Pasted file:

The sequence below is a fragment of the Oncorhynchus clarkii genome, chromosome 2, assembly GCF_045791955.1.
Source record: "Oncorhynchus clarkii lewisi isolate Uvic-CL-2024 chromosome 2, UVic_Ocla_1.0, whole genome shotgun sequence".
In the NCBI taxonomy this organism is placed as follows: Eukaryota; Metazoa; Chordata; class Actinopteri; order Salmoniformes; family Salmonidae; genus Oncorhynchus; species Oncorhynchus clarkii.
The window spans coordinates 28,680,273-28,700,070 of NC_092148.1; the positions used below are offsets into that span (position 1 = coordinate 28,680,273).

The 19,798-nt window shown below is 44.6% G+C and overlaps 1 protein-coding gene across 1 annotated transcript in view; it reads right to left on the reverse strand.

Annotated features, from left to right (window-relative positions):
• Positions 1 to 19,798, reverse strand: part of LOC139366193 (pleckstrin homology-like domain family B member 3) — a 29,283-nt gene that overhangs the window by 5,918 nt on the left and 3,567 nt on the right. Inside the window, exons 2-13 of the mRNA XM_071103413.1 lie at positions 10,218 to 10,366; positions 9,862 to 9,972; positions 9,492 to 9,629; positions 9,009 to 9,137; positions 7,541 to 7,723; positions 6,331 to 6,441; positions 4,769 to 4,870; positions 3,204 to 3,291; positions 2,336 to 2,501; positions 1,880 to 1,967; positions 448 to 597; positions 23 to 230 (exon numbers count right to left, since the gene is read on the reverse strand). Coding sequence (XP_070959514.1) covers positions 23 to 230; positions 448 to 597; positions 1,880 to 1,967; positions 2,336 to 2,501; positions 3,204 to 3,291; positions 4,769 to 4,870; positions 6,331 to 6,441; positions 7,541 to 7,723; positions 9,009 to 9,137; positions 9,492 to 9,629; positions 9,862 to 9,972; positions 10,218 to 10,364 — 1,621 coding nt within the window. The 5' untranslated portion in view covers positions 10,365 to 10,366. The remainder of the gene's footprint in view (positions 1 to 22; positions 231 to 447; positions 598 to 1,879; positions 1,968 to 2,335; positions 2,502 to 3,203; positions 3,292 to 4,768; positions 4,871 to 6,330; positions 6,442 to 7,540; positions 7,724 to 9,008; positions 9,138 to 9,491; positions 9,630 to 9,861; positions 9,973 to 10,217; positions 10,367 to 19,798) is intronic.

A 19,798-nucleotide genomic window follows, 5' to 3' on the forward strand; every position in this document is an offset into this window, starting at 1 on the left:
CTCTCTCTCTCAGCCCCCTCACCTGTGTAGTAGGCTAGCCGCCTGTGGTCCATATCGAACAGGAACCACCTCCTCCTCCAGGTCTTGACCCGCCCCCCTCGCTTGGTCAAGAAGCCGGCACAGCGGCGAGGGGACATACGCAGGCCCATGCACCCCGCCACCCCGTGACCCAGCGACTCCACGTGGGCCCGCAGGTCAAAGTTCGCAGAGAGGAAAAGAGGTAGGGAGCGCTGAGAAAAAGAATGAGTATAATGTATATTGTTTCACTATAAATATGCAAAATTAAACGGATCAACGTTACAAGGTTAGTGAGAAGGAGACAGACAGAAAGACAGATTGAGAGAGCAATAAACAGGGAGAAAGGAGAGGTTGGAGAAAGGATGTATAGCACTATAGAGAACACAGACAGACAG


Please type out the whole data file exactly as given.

The sequence below is a fragment of the Oncorhynchus clarkii genome, chromosome 2, assembly GCF_045791955.1.
Source record: "Oncorhynchus clarkii lewisi isolate Uvic-CL-2024 chromosome 2, UVic_Ocla_1.0, whole genome shotgun sequence".
In the NCBI taxonomy this organism is placed as follows: Eukaryota; Metazoa; Chordata; class Actinopteri; order Salmoniformes; family Salmonidae; genus Oncorhynchus; species Oncorhynchus clarkii.
The window spans coordinates 28,680,273-28,700,070 of NC_092148.1; the positions used below are offsets into that span (position 1 = coordinate 28,680,273).

The 19,798-nt window shown below is 44.6% G+C and overlaps 1 protein-coding gene across 1 annotated transcript in view; it reads right to left on the reverse strand.

Annotated features, from left to right (window-relative positions):
• Positions 1 to 19,798, reverse strand: part of LOC139366193 (pleckstrin homology-like domain family B member 3) — a 29,283-nt gene that overhangs the window by 5,918 nt on the left and 3,567 nt on the right. Inside the window, exons 2-13 of the mRNA XM_071103413.1 lie at positions 10,218 to 10,366; positions 9,862 to 9,972; positions 9,492 to 9,629; positions 9,009 to 9,137; positions 7,541 to 7,723; positions 6,331 to 6,441; positions 4,769 to 4,870; positions 3,204 to 3,291; positions 2,336 to 2,501; positions 1,880 to 1,967; positions 448 to 597; positions 23 to 230 (exon numbers count right to left, since the gene is read on the reverse strand). Coding sequence (XP_070959514.1) covers positions 23 to 230; positions 448 to 597; positions 1,880 to 1,967; positions 2,336 to 2,501; positions 3,204 to 3,291; positions 4,769 to 4,870; positions 6,331 to 6,441; positions 7,541 to 7,723; positions 9,009 to 9,137; positions 9,492 to 9,629; positions 9,862 to 9,972; positions 10,218 to 10,364 — 1,621 coding nt within the window. The 5' untranslated portion in view covers positions 10,365 to 10,366. The remainder of the gene's footprint in view (positions 1 to 22; positions 231 to 447; positions 598 to 1,879; positions 1,968 to 2,335; positions 2,502 to 3,203; positions 3,292 to 4,768; positions 4,871 to 6,330; positions 6,442 to 7,540; positions 7,724 to 9,008; positions 9,138 to 9,491; positions 9,630 to 9,861; positions 9,973 to 10,217; positions 10,367 to 19,798) is intronic.

A 19,798-nucleotide genomic window follows, 5' to 3' on the forward strand; every position in this document is an offset into this window, starting at 1 on the left:
CTCTCTCTCTCAGCCCCCTCACCTGTGTAGTAGGCTAGCCGCCTGTGGTCCATATCGAACAGGAACCACCTCCTCCTCCAGGTCTTGACCCGCCCCCCTCGCTTGGTCAAGAAGCCGGCACAGCGGCGAGGGGACATACGCAGGCCCATGCACCCCGCCACCCCGTGACCCAGCGACTCCACGTGGGCCCGCAGGTCAAAGTTCGCAGAGAGGAAAAGAGGTAGGGAGCGCTGAGAAAAAGAATGAGTATAATGTATATTGTTTCACTATAAATATGCAAAATTAAACGGATCAACGTTACAAGGTTAGTGAGAAGGAGACAGACAGAAAGACAGATTGAGAGAGCAATAAACAGGGAGAAAGGAGAGGTTGGAGAAAGGATGTATAGCACTATAGAGAACACAGACAGACAG